(John Wilkinson was our featured speaker on September 12, 2015)

Flight Lieutenant John Wilkinson lives in Spearfish, South Dakota

In his own words

As the sun was setting, we circled over the Baltic coast and cruised inland at about 25,000 feet. Approaching the town of Schwerin we spotted about 30 aircraft at low level and headed down toward them. Then something curious happened. We saw explosions around the airfield and town, so two of our number assumed that they were RAF Typhoons attacking the area and climbed back up to our cruising altitude and headed home. But Tony and I continued on down to further investigate.

As we got low enough to positively identify the aircraft we realized they were Focke-Wulf FW-190 fighters. We assumed, incredibly, that they had spotted us and were dropping their loads in preparation for a fight. Diving down from our cruising altitude, we had built up some excess speed. I picked out the highest FW-190 flying quite slowly, so I had to lose speed rapidly using my propeller in fine pitch as a brake and fish tailing as hard as I could to avoid overshooting him and becoming a target for him. I was very close to him when I opened fire, without a thought for the round object under his belly. But I soon found out as I fired with cannons and fifty-caliber machine guns.

The round thing was a bomb and there was an almighty explosion. I ducked down for maximum protection from my bulletproof windshield and large engine. Although the outside air was very cold, I could feel the fiery heat on my neck between my collar and leather helmet. I could see flaming fuel and wreckage engulfing my Spitfire. It was time to take stock of the condition of my aircraft. I was still flying and attempted to gain more defensive altitude, but I was obviously very badly damaged. So I called for a homing to take the most direct route back to base. The radio-direction-finding personnel were on the ball and got it to me immediately just before the Germans, who were listening in, jammed the radio.

My propeller was damaged because the vibration was almost enough to pull the engine out. I climbed using as much power as I dared to and I was wallowing, telling me that my tail was badly damaged also. Since I had about 100 miles to travel, my biggest concern, beside the possibility of being picked off by an FW-190, was the huge radiator under each wing. If either one of them was holed and leaked my glycol and oil, I would not make it home. I watched the temperature and oil pressure gauges very closely and to my relief, the needles remained at their normal settings.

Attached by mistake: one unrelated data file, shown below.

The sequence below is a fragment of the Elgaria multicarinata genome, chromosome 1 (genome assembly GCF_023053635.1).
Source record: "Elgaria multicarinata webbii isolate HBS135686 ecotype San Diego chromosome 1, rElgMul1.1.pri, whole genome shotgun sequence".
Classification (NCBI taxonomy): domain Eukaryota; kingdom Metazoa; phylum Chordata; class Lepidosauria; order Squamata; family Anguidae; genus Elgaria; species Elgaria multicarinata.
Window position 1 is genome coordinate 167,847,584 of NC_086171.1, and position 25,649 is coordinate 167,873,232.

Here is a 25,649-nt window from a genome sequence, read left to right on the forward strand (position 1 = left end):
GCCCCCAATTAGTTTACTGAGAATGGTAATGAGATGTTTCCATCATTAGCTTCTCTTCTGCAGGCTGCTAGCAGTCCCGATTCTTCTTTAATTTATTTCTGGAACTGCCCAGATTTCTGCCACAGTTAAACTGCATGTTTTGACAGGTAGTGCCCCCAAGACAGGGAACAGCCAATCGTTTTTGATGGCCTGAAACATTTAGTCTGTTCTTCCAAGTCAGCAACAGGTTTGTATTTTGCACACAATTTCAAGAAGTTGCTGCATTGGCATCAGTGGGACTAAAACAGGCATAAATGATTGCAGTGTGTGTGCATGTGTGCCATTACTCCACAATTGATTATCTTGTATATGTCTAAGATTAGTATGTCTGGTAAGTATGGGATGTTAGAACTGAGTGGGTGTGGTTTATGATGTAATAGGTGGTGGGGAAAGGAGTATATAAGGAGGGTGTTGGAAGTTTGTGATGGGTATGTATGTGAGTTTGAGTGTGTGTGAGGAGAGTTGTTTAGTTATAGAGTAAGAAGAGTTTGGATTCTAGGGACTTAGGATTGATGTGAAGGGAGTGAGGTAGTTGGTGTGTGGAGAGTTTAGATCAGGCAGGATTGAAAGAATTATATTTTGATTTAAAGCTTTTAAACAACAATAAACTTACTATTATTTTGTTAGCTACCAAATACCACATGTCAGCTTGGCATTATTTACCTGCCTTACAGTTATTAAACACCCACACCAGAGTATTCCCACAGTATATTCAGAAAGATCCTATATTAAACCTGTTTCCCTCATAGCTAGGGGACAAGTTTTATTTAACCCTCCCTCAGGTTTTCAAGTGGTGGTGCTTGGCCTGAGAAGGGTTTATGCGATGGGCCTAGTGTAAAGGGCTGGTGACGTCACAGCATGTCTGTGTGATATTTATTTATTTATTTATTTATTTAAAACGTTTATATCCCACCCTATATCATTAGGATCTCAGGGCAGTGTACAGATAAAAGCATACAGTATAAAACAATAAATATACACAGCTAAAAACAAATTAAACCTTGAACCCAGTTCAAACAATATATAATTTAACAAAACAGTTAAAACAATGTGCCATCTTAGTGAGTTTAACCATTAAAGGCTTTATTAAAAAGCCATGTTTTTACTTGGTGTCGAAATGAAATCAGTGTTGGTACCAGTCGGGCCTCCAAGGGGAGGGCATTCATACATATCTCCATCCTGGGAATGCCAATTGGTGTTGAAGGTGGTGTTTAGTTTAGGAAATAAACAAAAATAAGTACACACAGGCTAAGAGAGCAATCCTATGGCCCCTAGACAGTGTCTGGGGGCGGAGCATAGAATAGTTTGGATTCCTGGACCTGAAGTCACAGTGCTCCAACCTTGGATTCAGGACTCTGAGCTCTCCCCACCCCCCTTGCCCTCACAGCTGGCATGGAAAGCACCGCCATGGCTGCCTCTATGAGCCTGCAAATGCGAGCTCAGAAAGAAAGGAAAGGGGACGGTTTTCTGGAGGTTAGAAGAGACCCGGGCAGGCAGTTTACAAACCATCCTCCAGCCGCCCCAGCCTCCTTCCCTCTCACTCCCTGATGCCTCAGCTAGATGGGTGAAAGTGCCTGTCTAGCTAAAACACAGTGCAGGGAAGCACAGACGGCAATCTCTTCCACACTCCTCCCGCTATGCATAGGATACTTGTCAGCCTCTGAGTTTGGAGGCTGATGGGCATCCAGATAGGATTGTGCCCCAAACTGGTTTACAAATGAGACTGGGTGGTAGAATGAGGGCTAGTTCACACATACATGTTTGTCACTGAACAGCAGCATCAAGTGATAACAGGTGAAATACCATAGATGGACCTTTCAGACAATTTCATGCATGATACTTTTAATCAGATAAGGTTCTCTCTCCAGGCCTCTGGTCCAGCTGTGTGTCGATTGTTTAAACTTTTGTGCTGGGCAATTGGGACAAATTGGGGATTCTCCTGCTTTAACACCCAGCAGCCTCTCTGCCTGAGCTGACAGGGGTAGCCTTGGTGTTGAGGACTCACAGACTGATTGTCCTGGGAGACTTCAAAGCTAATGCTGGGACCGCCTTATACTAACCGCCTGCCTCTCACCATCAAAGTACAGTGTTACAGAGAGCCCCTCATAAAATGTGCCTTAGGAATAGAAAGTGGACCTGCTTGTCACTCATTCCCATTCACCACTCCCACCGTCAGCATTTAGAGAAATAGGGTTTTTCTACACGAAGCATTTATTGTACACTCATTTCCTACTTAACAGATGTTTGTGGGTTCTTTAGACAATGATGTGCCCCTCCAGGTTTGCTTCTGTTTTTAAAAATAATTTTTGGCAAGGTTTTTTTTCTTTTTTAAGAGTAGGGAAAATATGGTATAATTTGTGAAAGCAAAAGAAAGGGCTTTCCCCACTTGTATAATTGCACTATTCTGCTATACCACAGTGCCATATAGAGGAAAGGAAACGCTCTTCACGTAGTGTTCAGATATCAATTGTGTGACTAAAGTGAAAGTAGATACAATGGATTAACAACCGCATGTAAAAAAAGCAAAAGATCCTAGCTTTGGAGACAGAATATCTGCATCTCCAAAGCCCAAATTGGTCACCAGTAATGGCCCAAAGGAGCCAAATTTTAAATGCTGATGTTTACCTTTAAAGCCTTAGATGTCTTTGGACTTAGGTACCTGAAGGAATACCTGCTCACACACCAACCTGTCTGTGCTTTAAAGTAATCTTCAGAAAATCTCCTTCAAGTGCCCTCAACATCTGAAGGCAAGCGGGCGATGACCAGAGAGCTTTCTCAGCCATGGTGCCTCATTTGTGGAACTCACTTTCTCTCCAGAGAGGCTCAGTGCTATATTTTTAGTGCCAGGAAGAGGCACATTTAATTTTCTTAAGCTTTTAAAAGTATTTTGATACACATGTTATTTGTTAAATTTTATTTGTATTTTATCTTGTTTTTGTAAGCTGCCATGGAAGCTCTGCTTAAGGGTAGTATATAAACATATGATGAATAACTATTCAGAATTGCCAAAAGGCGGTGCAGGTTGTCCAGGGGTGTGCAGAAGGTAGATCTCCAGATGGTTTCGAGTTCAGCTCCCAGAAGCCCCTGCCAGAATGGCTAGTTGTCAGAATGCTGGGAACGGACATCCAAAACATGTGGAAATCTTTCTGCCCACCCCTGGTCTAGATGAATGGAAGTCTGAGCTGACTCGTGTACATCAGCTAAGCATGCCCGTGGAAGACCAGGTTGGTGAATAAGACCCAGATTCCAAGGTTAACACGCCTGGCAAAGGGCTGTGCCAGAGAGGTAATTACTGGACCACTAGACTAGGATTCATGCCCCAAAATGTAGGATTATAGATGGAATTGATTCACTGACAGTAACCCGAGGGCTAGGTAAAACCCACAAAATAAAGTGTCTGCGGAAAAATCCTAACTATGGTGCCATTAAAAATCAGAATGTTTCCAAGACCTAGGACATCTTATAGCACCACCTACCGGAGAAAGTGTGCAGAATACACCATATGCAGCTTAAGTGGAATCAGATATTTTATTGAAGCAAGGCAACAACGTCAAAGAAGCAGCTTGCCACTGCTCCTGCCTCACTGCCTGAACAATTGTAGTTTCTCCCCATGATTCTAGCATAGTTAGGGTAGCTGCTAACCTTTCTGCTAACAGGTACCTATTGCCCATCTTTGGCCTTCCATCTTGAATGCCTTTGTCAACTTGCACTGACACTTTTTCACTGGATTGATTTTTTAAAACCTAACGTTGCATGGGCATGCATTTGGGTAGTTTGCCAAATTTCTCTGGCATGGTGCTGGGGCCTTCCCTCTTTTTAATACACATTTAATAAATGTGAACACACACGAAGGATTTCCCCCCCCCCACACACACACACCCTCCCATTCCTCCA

Before getting too low on approach to the airfield I tested my flaps and undercarriage. Both were still functioning. So with the crash crew standing by I came in fast in order to retain control until my wheels were safely on the ground.

After climbing out of the cockpit, it was then discovered that one blade of my propeller had been split off long ways. Paint was burned off the wings, and the fuselage and part of the controlling surfaces of the tail were missing, plus various holes and dents in wings and fuselage.

But most remarkable of all was that nothing entered the huge radiator and oil cooler air scoops under each wing, even though the narrow cowling edges of the scoops were riddled with holes. Make no mistake: The hand of the Lord was indeed upon me.

A further note: Tony got entangled with a group of FW-190s, popped into cloud, spun out and went home. He did, however, note that an FW-190 was destroyed on the ground by the debris from my FW-190.

On a wing and a prayer: World War II Royal Air Force pilot recalls his flyboy past

“The hand of the Lord was indeed upon me. In the time I was in, I had six complete engine failures. The hand of the Lord was with me. On every one, I got down and never had to bail out or crash in a field,” said 92-year-old John Wilkinson, recalling his storied flyboy past on the coasts of England and territories of Europe.

While a teenage Wilkinson found no redeeming qualities in the spoils of World War II, volunteering to fight in England’s Royal Air Force nurtured this fighter pilot’s passion for flying and dog fighting that still shines through to this day.

“Much can be said about the futility of war, but when one’s homeland is attacked and freedom is in jeopardy, those who can must spring to arms,” Wilkinson said. “In my case, I became a Royal Air Force fighter pilot and served with 41 Squadron.”